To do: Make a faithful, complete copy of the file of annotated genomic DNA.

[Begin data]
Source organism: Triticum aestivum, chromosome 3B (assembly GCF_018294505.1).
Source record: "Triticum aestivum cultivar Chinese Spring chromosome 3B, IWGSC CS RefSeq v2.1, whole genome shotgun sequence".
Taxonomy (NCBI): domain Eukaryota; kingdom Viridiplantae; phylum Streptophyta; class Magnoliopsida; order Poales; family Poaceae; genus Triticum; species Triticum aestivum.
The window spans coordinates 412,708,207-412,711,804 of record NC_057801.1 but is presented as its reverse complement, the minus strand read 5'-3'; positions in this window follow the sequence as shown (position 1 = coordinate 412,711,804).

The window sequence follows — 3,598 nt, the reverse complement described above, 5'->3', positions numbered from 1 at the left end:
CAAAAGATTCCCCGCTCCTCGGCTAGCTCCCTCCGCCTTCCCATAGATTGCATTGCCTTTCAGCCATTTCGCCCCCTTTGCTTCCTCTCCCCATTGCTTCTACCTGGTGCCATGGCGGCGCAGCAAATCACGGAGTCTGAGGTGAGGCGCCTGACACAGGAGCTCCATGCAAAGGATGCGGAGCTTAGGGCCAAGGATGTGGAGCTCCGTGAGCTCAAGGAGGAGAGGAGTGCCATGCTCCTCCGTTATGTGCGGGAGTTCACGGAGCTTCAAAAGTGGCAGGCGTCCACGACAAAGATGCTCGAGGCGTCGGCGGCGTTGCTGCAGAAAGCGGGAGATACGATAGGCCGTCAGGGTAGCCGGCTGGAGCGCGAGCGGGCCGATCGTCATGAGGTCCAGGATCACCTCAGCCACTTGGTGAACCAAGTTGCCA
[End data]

Source organism: Triticum aestivum, chromosome 3B (assembly GCF_018294505.1).
Source record: "Triticum aestivum cultivar Chinese Spring chromosome 3B, IWGSC CS RefSeq v2.1, whole genome shotgun sequence".
Taxonomy (NCBI): domain Eukaryota; kingdom Viridiplantae; phylum Streptophyta; class Magnoliopsida; order Poales; family Poaceae; genus Triticum; species Triticum aestivum.
The window spans coordinates 412,708,207-412,711,804 of record NC_057801.1 but is presented as its reverse complement, the minus strand read 5'-3'; positions in this window follow the sequence as shown (position 1 = coordinate 412,711,804).

The window sequence follows — 3,598 nt, the reverse complement described above, 5'->3', positions numbered from 1 at the left end:
CAAAAGATTCCCCGCTCCTCGGCTAGCTCCCTCCGCCTTCCCATAGATTGCATTGCCTTTCAGCCATTTCGCCCCCTTTGCTTCCTCTCCCCATTGCTTCTACCTGGTGCCATGGCGGCGCAGCAAATCACGGAGTCTGAGGTGAGGCGCCTGACACAGGAGCTCCATGCAAAGGATGCGGAGCTTAGGGCCAAGGATGTGGAGCTCCGTGAGCTCAAGGAGGAGAGGAGTGCCATGCTCCTCCGTTATGTGCGGGAGTTCACGGAGCTTCAAAAGTGGCAGGCGTCCACGACAAAGATGCTCGAGGCGTCGGCGGCGTTGCTGCAGAAAGCGGGAGATACGATAGGCCGTCAGGGTAGCCGGCTGGAGCGCGAGCGGGCCGATCGTCATGAGGTCCAGGATCACCTCAGCCACTTGGTGAACCAAGTTGCCA